Wednesday, March 7, 2012

Supreme Court of Florida Considers E-Discovery Rules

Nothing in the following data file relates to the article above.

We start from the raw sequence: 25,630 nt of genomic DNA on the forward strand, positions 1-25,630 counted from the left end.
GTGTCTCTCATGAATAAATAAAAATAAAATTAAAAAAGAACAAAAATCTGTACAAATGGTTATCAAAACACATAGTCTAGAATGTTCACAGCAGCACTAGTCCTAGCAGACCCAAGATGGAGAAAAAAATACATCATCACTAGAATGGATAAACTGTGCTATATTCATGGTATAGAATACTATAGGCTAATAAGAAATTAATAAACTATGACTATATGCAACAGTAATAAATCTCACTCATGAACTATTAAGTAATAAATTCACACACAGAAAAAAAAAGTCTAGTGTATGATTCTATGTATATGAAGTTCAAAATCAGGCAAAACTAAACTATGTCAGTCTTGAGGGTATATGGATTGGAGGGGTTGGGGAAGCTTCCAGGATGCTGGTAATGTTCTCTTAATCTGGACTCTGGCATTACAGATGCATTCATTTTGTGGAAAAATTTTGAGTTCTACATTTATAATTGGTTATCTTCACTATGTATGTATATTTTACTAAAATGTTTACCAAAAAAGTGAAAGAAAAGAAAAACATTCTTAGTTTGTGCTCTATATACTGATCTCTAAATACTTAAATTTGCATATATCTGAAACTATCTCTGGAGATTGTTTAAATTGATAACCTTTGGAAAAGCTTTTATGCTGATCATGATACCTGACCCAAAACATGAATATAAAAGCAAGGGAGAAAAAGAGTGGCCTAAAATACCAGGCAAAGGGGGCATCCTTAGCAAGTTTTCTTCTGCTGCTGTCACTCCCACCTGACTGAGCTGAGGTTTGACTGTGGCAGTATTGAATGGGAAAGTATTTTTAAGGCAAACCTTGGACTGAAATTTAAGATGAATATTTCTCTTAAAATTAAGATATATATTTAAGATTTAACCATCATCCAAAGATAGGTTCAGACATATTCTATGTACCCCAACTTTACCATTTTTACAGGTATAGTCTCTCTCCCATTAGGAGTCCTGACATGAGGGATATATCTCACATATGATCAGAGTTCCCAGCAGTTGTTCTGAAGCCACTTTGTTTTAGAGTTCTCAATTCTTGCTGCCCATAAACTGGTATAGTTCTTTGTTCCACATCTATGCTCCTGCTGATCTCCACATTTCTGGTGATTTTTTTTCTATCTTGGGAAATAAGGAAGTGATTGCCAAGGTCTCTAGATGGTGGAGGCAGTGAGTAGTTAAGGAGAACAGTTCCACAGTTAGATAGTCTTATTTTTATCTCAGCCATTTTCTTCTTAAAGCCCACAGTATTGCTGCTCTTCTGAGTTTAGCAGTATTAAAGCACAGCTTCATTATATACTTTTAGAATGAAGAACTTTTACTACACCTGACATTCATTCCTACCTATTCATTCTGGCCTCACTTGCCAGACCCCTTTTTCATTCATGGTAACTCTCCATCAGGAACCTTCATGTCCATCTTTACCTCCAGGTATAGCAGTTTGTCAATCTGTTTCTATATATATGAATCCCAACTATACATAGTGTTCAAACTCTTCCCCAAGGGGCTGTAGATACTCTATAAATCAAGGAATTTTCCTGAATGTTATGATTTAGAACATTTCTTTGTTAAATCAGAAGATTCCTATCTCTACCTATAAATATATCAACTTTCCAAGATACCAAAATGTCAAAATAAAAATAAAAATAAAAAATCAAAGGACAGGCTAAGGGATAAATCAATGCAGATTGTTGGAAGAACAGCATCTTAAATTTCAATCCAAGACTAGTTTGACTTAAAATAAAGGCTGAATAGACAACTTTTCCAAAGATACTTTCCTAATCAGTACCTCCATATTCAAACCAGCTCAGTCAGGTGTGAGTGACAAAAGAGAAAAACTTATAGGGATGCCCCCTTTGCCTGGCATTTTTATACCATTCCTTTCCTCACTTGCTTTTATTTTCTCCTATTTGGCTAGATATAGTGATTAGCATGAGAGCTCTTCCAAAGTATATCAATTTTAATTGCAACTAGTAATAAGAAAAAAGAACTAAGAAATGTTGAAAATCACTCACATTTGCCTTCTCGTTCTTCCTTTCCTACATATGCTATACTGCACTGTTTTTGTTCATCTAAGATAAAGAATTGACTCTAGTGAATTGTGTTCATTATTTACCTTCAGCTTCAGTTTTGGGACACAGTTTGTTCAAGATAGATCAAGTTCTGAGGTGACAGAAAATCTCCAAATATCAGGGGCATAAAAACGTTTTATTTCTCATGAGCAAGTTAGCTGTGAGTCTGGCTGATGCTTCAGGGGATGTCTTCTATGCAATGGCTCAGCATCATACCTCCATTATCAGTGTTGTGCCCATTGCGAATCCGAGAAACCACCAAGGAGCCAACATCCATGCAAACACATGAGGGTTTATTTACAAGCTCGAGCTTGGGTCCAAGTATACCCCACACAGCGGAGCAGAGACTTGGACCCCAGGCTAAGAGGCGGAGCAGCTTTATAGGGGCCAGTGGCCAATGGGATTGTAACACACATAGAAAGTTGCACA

In a development that may lead to the use of more special magistrates and special masters deciding discovery disputes, this morning, the Supreme Court of Florida heard oral argument in case SC11-1542 on the amendments to the Florida Rules of Civil Procedure concerning E-Discovery. The proposed amendments add electronically stored information or ESI into existing rules and are mostly modeled on the federal rule changes implemented by Congress in 2006. Following a multi-year effort by the Civil Procedure Rules Subcommittee on E-Discovery that I formed in January 2006, these rules were presented to the Florida Bar Board of Governors and sent on to the court for comment and adoption. Justice Barbara Pariente, with her iPad prominently displayed on the bench, began to pepper Chair, Kevin Johnson (whom I tapped as my successor upon my terming off the Civil Rules standing committee) shortly after he began. She engaged in congratulating the seemingly unanimous approval by the members of the Bar in the run-up to making these rules official. Justice Pariente continued with questions regarding her experience as a litigator in producing documents in products cases. Mr. Johnson explained that the only difference from the federal rules is the lack of a mandatory meet and confer early in the case. However, there is an available category found in the state case management rules 1.200 and 1.201. Justice Quince was concerned over the format of production of the items requested by a litigant and that those decisions are left to the trial judge. Justice Perry was concerned about the party having the best expert to hide the ball with an inexperienced line judge. Doug Caldwell of the Rumberger firm appeared to applaud the effort, but on behalf of the Florida Defense Lawyers, did not feel the federal rules go far enough. He cited efforts in the federal rules advisory committee to remedy the inefficiencies experienced in that system. Mr. Caldwell echoed Henry Trawick’s comments filed about the burden on the producing party. His anecdote of a ‘mom and pop’ store with an iPhone was met with skepticism from Justice Pariente. Justice Polston pointed out the existing rules allow for trial judges to argue scope in 1.280. Retired Circuit Judge Ralph Artigliere, with whom I’ve taught at OSCA’s Florida Judicial College, commented on preservation and the existing case law for spoliation that developed out of products and malpractice cases. He added that Business Courts can make local rules more specific to manner of production. He also mentioned the change in culture reflecting a burden on lawyers to understand the evidence their clients may have and responsibility to the court, Education of the bench and bar was discussed and Justice Lewis went as far as talking about mandatory court education or bar CLE to be coordinated by the budget-less Civil Rules committee. Not a clue as to the timing of implementation of these rule amendments was given during the thirty-seven minute argument, though I liked Justice Pariente's emphasis on wide agreement of committee and bar to pass rules. Fingers crossed! See complete oral argument at: